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Fox Discusses Journalism Ethics, Propaganda Network

Reported by Judy - November 14, 2006 -

Laugh out loud funny. That's what it was Tuesday (November 14, 2006) when Fox News "journalist" Rebecca Gomez discussed such topics as the ethics of magazines using doctored photos and the right of an alleged propaganda network for terrorists to operate in the U.S.

Gomez was the "wild card" on the "Live Desk's" A-List panel. Whatever in the world possessed host Martha MacCallum to believe that anybody from Fox News has any business spouting off on journalistic ethics is beyond me, but she brought up altered photographs of ABC News anchor Elizabeth Vargas and CBS News anchor Katie Couric, along with the topic of Al Jazeera beginning an English language version of its Middle East-based news network.

MacCallum showed a photo illustration of Vargas published in Marie Claire magazine depicting Vargas breast-feeding her baby at the anchor desk. The magazine put Vargas' head on someone else's body and clearly labeled the result a "photo illustration."

“But is technology being used responsibly in this case and other cases, or are readers and viewers being misled?” asked MacCallum.

Funny, I ask myself that question just about every time I see a Fox News graphic, like the one identifying disgraced Republican Rep. Mark Foley of Florida as "D" -- a "mistake" never acknowledged or corrected by Fox News. In fact, I asked myself that just last Wednesday when I saw the Fox News graphic on control of the U.S. Senate showing Democrats with 48 seats, one independent, and Republicans with 51 seats. Are readers and viewers being misled by a graphic that shows Republicans still in control of the Senate, I asked.?

Gomez must have missed that graphic, but she was indignant about the Vargas photo illustration, saying, “I think the magazine should have asked if she was comfortable with this, because if I were to interview with a magazine and then they showed a doctored photo of me, I would be upset.”

Ha! Like Fox News checks with Sen. Hillary Clinton or likely-House Speaker Nancy Pelosi each time it shows an unflattering picture of one of them, doctored or not. Did Fox News ring up Clinton's office to ask if she was "comfortable" with the string of pictures they ran last week when Dick "Toe-Sucker" Morris complained that she looks different in every picture? Why does Gomez think a magazine would work any differently from Fox News?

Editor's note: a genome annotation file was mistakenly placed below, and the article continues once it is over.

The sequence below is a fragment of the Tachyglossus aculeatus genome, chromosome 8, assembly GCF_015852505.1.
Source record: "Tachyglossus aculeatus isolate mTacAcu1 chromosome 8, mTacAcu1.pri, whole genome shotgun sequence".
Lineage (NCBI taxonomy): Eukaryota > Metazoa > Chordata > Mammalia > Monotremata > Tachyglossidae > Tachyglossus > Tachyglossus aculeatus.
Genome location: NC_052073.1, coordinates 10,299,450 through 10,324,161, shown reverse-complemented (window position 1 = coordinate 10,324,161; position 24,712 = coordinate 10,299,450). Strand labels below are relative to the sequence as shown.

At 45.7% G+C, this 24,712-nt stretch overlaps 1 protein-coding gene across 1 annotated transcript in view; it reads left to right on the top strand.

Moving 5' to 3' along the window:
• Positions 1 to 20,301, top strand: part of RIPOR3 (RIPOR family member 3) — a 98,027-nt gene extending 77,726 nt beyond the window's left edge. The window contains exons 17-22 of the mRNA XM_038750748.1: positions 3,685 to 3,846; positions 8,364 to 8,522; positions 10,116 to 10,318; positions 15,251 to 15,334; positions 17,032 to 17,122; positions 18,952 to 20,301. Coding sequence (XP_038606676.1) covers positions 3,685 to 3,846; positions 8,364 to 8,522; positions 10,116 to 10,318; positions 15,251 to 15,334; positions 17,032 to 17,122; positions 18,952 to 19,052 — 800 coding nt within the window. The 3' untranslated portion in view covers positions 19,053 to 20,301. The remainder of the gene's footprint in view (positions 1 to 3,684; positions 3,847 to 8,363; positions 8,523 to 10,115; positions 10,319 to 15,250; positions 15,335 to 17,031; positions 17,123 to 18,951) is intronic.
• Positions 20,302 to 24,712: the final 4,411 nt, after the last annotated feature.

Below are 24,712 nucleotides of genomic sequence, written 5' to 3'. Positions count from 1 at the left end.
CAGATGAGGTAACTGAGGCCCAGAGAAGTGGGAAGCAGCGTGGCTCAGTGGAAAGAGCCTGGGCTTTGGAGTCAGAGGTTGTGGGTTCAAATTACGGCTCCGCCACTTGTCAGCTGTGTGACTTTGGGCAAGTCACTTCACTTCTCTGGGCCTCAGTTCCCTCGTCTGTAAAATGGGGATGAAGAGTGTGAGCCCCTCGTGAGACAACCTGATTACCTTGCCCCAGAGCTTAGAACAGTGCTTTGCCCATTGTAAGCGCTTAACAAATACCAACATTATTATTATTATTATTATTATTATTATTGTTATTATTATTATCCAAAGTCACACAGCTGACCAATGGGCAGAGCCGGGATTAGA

Next up was the CBS publicity photo of Katie Couric, which had been altered (without disclosure) to make Couric look thinner. This clearly was a different situation, since it was not disclosed to the viewer.

A-List panel member Sunny Hostin, a former federal prosecutor, worried about truth being obscured by such undisclosed alterations. "I think we’re in very dangerous territory when we start doing this over and over again," she said.

Gomez chimed in a little later, noting, "This goes to show that it behooves the public that they need to be vigilant and understand what they’re reading, reading the byline material. It’s basically up to us because sometimes these magazines will cross the boundary of what maybe, you, you, or you think is acceptable. So it’s up to the public. But when we’re talking about a Newsweek or Time magazine, there should not be doctored photos in there, but when they’re talking about a new remedy for migraines, they will use a model on the cover, so we really have to be vigilant.”

Gomez is absolutely right. When are journalists going to take a stand against the unrestrained use of models for migraine remedy articles appearing on the covers of Time and Newsweek magazines? What's next? Cable television reporters making up fake quotes about a presidential candidate getting a manicure and publishing the phony story on the news channel's web page?

[Note to Gomez: The "byline" is the name of the reporter who wrote the story. By itself, it won't tell you a lot about whether photos were altered or not. Maybe you mean the photo caption or the editor's note. Were you sick the day they covered that in Journalism 101?]

Gomez saved some of her indignation for the news that Al Jazeera will begin offering an English-language news channel on Wednesday. "I think it’s just terrible. … I would not let my kids watch any of this. I would not want to watch it myself. We know what happens in war. We know when someone’s dead. You don’t need to see it to know the reality of war," she insisted.

Hostin and another member of the Marc Lamont Hill, assistant professor of urban studies at Temple University, disagreed. "I think it's great," said Hill, noting he has watched Al Jazeera for 10 years and appreciated the Third World perspective it offered.

"But Marc, they’re saying they’re going to show the dead bodies," said Gomez, apparently panicking at the thought.

"They should," he replied.

Panel member Jeffrey Lichtman, a criminal defense attorney, then launched into the stereotypical representation of Al Jazeera as a pro-terrorist network that shows beheadings. "Once they cross that line and become a tool for the terrorists, as far as I’m concerned they can drop a bomb on the studio and obliterate the entire [thing],” he said, apparently unaware that the U.S. has in fact bombed the Al Jazeera office once.

"They're doing this because they’re trying to sway public opinion," sniffed Gomez.

As if Fox News doesn't air one meaningless Bush appearance after another, day in and day out, in order to "sway public opinion." And as if the Bush administration hasn't barred U.S. news organizations from showing photos of the caskets of U.S. service people killed in Iraq for fear that public opinion will be "swayed."

Fox News is all about trying to sway public opinion, about using technology to mislead and manipulate viewers. For them to appoint themselves the watchdogs over the rest of journalism is laughable.